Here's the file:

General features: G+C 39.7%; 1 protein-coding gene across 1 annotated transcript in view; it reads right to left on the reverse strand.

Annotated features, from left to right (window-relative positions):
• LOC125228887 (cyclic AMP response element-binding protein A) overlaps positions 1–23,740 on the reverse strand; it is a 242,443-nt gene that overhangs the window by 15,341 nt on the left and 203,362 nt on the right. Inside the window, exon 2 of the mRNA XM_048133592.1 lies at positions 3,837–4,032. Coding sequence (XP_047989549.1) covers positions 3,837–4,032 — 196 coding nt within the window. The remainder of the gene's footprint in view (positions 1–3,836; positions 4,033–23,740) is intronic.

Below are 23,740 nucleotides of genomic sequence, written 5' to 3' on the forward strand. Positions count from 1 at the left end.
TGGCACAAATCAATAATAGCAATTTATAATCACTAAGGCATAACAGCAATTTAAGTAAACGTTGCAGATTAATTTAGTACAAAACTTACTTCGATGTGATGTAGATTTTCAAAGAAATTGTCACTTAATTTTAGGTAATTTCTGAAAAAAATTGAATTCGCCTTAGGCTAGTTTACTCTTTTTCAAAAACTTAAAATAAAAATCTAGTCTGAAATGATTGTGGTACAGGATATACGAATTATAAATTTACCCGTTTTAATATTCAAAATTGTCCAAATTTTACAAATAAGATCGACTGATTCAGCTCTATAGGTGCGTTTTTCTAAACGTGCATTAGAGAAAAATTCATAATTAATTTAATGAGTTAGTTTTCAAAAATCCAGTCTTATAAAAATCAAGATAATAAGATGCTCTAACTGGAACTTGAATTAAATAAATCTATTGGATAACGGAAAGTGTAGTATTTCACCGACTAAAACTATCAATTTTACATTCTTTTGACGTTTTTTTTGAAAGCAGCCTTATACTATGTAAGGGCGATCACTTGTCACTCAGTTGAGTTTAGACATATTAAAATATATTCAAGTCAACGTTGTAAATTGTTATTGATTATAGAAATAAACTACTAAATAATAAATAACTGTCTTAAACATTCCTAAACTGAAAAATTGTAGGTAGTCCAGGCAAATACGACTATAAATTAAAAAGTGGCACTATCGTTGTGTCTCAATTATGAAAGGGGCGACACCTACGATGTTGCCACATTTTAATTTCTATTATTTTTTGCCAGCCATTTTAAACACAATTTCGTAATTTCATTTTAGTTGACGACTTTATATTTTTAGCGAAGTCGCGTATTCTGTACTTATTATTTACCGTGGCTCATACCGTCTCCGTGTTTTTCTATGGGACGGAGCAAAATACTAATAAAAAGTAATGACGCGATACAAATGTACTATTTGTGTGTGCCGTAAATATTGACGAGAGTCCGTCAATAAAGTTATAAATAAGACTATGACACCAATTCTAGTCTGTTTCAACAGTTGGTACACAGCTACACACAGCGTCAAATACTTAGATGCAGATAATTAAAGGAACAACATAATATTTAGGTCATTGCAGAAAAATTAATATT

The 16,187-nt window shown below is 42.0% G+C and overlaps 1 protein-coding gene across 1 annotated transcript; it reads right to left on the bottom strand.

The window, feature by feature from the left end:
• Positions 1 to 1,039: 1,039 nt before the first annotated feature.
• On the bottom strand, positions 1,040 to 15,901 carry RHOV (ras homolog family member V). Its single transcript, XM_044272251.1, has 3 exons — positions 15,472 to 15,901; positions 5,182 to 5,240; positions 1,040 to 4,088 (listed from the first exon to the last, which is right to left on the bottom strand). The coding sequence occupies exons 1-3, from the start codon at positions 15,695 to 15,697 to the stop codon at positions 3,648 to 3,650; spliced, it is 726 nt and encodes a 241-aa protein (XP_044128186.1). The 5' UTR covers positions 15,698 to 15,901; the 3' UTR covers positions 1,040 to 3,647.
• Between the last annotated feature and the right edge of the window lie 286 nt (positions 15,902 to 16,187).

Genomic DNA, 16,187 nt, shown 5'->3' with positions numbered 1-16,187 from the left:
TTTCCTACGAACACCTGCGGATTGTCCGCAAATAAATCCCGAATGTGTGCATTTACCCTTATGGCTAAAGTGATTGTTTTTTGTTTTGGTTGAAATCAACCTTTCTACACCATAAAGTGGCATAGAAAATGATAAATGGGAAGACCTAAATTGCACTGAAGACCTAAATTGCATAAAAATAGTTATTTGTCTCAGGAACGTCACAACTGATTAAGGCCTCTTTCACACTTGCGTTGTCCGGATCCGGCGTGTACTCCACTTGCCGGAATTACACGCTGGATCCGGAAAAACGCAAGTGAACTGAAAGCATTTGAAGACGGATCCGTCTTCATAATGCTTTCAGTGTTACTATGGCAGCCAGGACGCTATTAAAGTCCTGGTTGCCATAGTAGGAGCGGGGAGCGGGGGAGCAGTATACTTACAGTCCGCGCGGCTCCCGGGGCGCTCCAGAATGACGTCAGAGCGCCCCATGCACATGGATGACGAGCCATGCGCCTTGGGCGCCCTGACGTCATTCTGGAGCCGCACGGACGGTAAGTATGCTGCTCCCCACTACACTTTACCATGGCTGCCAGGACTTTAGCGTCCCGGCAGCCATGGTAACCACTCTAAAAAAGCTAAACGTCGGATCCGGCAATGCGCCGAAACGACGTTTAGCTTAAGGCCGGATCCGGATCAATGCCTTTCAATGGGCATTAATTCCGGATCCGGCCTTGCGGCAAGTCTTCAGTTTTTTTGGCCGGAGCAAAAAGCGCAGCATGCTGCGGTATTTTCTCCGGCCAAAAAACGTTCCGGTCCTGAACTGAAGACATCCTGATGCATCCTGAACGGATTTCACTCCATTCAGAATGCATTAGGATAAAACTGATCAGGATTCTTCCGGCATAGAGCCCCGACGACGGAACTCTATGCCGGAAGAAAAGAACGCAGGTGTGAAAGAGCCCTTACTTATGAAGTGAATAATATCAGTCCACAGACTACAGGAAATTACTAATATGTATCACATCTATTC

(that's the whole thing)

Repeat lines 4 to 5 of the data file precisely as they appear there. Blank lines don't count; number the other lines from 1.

Below are 23,740 nucleotides of genomic sequence, written 5' to 3' on the forward strand. Positions count from 1 at the left end.
TGGCACAAATCAATAATAGCAATTTATAATCACTAAGGCATAACAGCAATTTAAGTAAACGTTGCAGATTAATTTAGTACAAAACTTACTTCGATGTGATGTAGATTTTCAAAGAAATTGTCACTTAATTTTAGGTAATTTCTGAAAAAAATTGAATTCGCCTTAGGCTAGTTTACTCTTTTTCAAAAACTTAAAATAAAAATCTAGTCTGAAATGATTGTGGTACAGGATATACGAATTATAAATTTACCCGTTTTAATATTCAAAATTGTCCAAATTTTACAAATAAGATCGACTGATTCAGCTCTATAGGTGCGTTTTTCTAAACGTGCATTAGAGAAAAATTCATAATTAATTTAATGAGTTAGTTTTCAAAAATCCAGTCTTATAAAAATCAAGATAATAAGATGCTCTAACTGGAACTTGAATTAAATAAATCTATTGGATAACGGAAAGTGTAGTATTTCACCGACTAAAACTATCAATTTTACATTCTTTTGACGTTTTTTTTGAAAGCAGCCTTATACTATGTAAGGGCGATCACTTGTCACTCAGTTGAGTTTAGACATATTAAAATATATTCAAGTCAACGTTGTAAATTGTTATTGATTATAGAAATAAACTACTAAATAATAAATAACTGTCTTAAACATTCCTAAACTGAAAAATTGTAGGTAGTCCAGGCAAATACGACTATAAATTAAAAAGTGGCACTATCGTTGTGTCTCAATTATGAAAGGGGCGACACCTACGATGTTGCCACATTTTAATTTCTATTATTTTTTGCCAGCCATTTTAAACACAATTTCGTAATTTCATTTTAGTTGACGACTTTATATTTTTAGCGAAGTCGCGTATTCTGTACTTATTATTTACCGTGGCTCATACCGTCTCCGTGTTTTTCTATGGGACGGAGCAAAATACTAATAAAAAGTAATGACGCGATACAAATGTACTATTTGTGTGTGCCGTAAATATTGACGAGAGTCCGTCAATAAAGTTATAAATAAGACTATGACACCAATTCTAGTCTGTTTCAACAGTTGGTACACAGCTACACACAGCGTCAAATACTTAGATGCAGATAATTAAAGGAACAACATAATATTTAGGTCATTGCAGAAAAATTAATATT